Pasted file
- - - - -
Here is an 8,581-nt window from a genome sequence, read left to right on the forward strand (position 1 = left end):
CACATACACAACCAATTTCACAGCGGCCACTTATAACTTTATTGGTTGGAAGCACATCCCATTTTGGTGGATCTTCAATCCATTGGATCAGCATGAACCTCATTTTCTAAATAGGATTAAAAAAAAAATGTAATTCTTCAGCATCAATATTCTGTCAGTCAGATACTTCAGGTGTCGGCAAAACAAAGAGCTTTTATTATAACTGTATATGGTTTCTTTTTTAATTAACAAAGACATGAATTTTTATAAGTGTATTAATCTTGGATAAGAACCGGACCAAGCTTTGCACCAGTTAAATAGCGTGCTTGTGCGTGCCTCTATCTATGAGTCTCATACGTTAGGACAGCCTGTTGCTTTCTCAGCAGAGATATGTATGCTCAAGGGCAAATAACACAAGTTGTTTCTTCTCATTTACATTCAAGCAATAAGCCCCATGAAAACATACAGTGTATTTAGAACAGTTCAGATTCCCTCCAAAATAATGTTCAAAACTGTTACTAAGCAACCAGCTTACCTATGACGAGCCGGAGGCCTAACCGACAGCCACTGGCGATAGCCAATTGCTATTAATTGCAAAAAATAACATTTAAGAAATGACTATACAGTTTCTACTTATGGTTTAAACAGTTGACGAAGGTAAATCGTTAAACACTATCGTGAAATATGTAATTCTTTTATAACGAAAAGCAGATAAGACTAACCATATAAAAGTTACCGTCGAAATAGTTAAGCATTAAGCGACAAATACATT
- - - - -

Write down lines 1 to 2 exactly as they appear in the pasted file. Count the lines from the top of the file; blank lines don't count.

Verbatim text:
Here is an 8,581-nt window from a genome sequence, read left to right on the forward strand (position 1 = left end):
CACATACACAACCAATTTCACAGCGGCCACTTATAACTTTATTGGTTGGAAGCACATCCCATTTTGGTGGATCTTCAATCCATTGGATCAGCATGAACCTCATTTTCTAAATAGGATTAAAAAAAAAATGTAATTCTTCAGCATCAATATTCTGTCAGTCAGATACTTCAGGTGTCGGCAAAACAAAGAGCTTTTATTATAACTGTATATGGTTTCTTTTTTAATTAACAAAGACATGAATTTTTATAAGTGTATTAATCTTGGATAAGAACCGGACCAAGCTTTGCACCAGTTAAATAGCGTGCTTGTGCGTGCCTCTATCTATGAGTCTCATACGTTAGGACAGCCTGTTGCTTTCTCAGCAGAGATATGTATGCTCAAGGGCAAATAACACAAGTTGTTTCTTCTCATTTACATTCAAGCAATAAGCCCCATGAAAACATACAGTGTATTTAGAACAGTTCAGATTCCCTCCAAAATAATGTTCAAAACTGTTACTAAGCAACCAGCTTACCTATGACGAGCCGGAGGCCTAACCGACAGCCACTGGCGATAGCCAATTGCTATTAATTGCAAAAAATAACATTTAAGAAATGACTATACAGTTTCTACTTATGGTTTAAACAGTTGACGAAGGTAAATCGTTAAACACTATCGTGAAATATGTAATTCTTTTATAACGAAAAGCAGATAAGACTAACCATATAAAAGTTACCGTCGAAATAGTTAAGCATTAAGCGACAAATACATT